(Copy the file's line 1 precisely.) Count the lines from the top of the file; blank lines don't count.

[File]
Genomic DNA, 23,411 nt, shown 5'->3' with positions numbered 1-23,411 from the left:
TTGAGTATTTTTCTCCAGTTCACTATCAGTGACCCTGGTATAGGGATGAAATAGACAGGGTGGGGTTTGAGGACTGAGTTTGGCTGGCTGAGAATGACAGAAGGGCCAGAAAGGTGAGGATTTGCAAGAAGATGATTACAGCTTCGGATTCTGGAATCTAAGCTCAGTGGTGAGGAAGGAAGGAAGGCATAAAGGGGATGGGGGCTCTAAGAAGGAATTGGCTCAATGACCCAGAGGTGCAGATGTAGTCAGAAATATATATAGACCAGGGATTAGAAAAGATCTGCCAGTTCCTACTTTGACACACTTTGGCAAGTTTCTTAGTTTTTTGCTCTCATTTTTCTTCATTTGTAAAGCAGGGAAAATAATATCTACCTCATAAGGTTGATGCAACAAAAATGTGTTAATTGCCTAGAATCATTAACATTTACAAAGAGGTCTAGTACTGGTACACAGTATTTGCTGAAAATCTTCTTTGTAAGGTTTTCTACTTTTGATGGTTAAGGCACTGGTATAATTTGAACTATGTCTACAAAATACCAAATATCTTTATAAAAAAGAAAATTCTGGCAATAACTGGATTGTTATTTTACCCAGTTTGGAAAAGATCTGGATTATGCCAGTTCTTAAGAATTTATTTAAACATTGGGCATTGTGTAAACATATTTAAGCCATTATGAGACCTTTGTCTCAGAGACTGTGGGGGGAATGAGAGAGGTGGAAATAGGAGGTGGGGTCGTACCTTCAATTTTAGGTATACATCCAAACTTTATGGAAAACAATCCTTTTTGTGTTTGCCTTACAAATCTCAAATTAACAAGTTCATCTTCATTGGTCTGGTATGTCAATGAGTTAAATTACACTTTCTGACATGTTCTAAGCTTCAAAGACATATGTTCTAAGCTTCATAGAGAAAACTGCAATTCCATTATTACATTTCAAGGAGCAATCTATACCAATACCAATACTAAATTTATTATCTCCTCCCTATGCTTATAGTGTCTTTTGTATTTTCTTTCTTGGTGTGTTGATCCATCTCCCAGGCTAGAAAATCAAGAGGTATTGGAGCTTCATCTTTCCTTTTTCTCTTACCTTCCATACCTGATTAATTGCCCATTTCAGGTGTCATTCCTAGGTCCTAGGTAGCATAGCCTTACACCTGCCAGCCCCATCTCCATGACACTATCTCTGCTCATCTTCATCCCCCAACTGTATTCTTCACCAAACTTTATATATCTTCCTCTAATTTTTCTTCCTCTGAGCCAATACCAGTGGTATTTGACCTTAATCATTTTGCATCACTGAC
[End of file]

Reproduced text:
Genomic DNA, 23,411 nt, shown 5'->3' with positions numbered 1-23,411 from the left: